Vous pouvez vous désabonner à tout moment. N’hésitez pas à nous contacter si vous avez des questions ou des préoccupations
Vous pouvez vous désabonner à tout moment.
N’hésitez pas à nous contacter si vous avez des questions ou des préoccupations
There is a 47 year-old music festival that is exactly what you think of when you think of those perfect summery idyllic music festivals. Being organized by a non-profit group, this festival is void of massive commercial interest, fashion bloggers, and beer lines, and features an abundance of delicious food trucks and cool shady groves of trees to take refuge under when the sun won’t quit. It’s called the Regina Folk Festival, held August 5th to 7th, and before I went, I had never even heard of it.
First held indoors in 1969 at the University of Saskatchewan, the festival has since moved to Regina’s downtown Victoria Park where festival-goers stand and sit beneath sunsets and starlight. This year, the festival atmosphere was helped along by cheap local beer, cool breezes, and a molasses like sunset that transitioned into a mellow northern lights show.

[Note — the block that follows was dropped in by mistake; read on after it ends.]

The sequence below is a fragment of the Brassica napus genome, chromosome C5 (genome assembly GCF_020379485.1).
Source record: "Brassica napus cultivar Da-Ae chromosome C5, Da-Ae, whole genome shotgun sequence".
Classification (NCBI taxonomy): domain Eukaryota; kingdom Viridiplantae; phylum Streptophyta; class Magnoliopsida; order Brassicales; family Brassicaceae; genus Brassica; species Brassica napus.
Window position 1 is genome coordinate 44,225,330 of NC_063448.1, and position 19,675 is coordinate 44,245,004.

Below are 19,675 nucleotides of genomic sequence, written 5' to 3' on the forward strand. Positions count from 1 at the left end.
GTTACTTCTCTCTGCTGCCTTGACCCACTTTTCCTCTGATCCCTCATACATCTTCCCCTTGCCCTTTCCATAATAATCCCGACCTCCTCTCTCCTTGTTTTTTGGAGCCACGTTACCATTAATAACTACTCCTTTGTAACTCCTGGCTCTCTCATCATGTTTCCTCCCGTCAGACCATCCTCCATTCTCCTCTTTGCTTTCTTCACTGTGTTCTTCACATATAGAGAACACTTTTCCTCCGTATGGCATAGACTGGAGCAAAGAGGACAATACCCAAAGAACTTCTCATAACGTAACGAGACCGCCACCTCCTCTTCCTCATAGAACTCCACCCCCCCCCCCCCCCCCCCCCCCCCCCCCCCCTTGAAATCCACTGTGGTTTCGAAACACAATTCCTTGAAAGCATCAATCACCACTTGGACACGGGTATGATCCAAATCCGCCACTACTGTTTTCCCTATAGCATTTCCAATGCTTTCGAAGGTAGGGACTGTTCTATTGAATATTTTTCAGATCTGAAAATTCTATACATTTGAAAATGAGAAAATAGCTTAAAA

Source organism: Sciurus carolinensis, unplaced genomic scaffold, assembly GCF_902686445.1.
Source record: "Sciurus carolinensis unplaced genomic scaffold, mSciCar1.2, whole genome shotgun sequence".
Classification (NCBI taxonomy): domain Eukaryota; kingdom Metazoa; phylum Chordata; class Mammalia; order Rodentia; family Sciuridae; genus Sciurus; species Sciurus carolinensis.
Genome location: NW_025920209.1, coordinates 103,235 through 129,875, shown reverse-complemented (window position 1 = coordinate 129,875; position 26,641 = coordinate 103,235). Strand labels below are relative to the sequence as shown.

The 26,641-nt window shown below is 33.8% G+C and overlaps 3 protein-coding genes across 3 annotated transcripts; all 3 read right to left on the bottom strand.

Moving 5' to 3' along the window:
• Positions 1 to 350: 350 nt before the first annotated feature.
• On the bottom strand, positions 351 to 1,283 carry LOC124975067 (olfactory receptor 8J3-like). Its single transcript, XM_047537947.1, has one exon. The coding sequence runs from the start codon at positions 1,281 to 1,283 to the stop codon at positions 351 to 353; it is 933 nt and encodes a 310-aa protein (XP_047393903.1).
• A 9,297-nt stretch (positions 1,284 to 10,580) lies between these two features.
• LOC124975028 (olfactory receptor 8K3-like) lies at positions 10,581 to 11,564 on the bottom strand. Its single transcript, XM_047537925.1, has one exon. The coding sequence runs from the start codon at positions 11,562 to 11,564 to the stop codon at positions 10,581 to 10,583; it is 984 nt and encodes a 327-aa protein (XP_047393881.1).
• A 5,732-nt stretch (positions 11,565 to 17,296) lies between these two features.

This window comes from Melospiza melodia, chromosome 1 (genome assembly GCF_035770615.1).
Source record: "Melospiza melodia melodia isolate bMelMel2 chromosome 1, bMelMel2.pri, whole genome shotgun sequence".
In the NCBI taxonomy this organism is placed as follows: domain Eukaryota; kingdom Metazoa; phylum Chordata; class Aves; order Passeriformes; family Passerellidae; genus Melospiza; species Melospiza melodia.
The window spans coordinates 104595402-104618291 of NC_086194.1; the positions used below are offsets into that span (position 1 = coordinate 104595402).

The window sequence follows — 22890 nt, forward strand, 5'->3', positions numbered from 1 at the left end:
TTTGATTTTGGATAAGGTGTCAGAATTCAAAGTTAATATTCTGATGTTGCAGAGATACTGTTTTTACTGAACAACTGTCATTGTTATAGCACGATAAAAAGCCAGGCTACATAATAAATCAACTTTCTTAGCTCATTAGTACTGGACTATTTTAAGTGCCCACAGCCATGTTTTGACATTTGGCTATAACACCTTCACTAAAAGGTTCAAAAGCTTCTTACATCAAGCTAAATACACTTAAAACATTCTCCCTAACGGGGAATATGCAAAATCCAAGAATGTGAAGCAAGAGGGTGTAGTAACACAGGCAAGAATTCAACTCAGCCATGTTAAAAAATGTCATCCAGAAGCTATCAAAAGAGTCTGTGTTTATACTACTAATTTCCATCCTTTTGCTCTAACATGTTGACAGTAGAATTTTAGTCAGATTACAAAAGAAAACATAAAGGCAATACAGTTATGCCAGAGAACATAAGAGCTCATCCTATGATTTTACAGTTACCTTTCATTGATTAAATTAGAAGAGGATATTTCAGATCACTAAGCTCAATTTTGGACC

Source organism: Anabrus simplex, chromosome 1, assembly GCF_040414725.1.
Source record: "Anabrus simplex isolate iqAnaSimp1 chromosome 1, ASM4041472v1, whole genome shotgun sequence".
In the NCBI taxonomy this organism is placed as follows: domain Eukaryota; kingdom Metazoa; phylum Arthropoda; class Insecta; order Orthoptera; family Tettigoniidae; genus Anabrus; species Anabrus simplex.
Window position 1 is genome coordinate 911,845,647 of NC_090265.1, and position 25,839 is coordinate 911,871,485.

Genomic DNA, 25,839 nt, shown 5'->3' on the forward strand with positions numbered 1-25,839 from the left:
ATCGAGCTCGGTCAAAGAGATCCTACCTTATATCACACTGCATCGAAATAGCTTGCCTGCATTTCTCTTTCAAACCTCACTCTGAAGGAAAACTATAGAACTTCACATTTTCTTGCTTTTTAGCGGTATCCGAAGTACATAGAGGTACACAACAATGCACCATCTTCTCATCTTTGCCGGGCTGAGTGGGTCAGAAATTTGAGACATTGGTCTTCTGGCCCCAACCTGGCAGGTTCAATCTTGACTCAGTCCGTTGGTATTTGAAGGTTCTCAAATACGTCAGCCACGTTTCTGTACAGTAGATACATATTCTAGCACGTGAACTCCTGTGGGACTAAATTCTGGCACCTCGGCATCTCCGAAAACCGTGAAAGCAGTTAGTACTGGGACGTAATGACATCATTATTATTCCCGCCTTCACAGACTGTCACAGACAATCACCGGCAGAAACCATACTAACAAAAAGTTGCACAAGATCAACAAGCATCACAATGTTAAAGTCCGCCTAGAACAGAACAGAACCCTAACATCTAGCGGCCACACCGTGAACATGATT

Even if you’re not the type to support community or incredible local events, or perhaps don’t have the budget for the affordable $114 ticket full-festival ticket, there is plenty of park space where people were able to hang out for free. If you decide to do this, you won’t be able to see the main stage at all, but you can hear everything pretty well. With that being said, you’re going to miss out on the whole “live audience” thing, and given what’s going on inside the stage grounds, you’ll essentially be hanging around outside the gates of heaven.
The festival is renowned for pulling some of the bigger folk acts to Regina. In years past Blue Rodeo, Feist, Steve Earle, and Bruce Cockburn have played sets on the main stage. This year, the three day festival saw the likes of The Head And The Heart, Sam Roberts Band, The Barr Brothers, Matt Epp, Bobby Banzini, The Strumbellas and more. No band disappointed, with each playing rousing sets of everything from shout-along anthems to gentle acoustic ballads. And despite having little in common with one another musically, the music flowed nicely and was well received by the crowd.
Turns out, if you’re looking for some sort of free-spirit Nirvana, you don’t have to travel to coastal B.C. The real thing is in Regina, Saskatchewan at the Regina Folk Fest, which just may be Canada’s last true Folk Festival.